Uber is having a bad year, for sure. In February, Google's parent company Alphabet sued Uber, claiming that it stole proprietary self-driving car technology from Google's Waymo project. The plaintiff's lawyers also claim that the original LLC, Ottomotto, was created as a diversionary tactic and that Uber and Otto executives planned to acquire the company all along. In a court hearing today, Waymo lawyers referenced stock awards, timelines and emails to support their claims. The current details revolve around Anthony Levandowski, the former Waymo executive who founded Otto and is now working at Uber.
"We've learned that Uber and Levandowski together created a cover-up scheme for what they were doing," Charles Verhoeven, a lawyer for Waymo, told BuzzFeed. "They concocted a story for public consumption. The story was that Mr. Levandowski left Waymo for his own company."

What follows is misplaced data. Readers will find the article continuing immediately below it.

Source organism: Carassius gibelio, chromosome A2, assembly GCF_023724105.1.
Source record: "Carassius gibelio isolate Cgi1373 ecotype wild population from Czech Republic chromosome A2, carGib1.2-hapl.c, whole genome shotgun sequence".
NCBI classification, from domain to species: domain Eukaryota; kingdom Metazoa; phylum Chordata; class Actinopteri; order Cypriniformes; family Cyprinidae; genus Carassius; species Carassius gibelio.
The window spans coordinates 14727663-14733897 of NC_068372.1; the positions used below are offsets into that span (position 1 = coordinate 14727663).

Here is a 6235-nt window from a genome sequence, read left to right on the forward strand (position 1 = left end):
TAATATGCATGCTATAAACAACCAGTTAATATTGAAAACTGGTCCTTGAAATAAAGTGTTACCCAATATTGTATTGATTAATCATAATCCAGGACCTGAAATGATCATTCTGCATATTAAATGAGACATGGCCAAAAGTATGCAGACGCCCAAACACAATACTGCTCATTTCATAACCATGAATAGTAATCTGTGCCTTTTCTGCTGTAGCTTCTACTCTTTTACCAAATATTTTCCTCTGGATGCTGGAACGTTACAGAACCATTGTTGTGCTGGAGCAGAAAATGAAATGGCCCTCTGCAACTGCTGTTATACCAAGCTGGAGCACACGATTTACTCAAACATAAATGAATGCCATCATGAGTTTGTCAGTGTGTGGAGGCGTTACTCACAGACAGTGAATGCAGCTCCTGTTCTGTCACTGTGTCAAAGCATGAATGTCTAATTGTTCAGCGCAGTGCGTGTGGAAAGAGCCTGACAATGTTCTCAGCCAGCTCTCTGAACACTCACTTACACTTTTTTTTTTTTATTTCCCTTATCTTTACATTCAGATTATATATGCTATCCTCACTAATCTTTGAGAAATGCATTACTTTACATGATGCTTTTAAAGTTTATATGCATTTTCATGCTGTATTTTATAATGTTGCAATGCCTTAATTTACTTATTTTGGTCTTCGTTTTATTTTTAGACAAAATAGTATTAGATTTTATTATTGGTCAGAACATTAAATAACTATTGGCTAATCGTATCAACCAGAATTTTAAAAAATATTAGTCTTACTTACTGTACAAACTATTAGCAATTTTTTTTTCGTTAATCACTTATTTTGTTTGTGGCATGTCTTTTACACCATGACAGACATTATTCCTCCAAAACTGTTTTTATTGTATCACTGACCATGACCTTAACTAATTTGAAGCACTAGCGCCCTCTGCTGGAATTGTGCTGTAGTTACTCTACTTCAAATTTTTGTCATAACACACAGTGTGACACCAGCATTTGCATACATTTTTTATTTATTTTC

Waymo's lawyers noted an Uber stock agreement that gave Levandowski more than $250 million worth of vesting stock the day after the executive left Google. They also pointed to state records showing that Ottomotto had been acquired in July of 2016, only months after the company had even been founded. For its part, Uber explained to reporters that the stock had been given to Levandowski when his company had been acquired, but then was back dated to account for his time at Otto. According to BuzzFeed, Uber's lawyers haven't dealt with the agreement in court as of yet.
Obviously, nothing in the suit has been proven, but the current allegations sure do point a picture of some shady dealings on the part of Uber, Levandowski and other executives. Alphabet is also seeking an injunction against Uber to halt its self-driving car program until a trial can be held. We've reached out to both Google and Uber for statements on the lawsuit.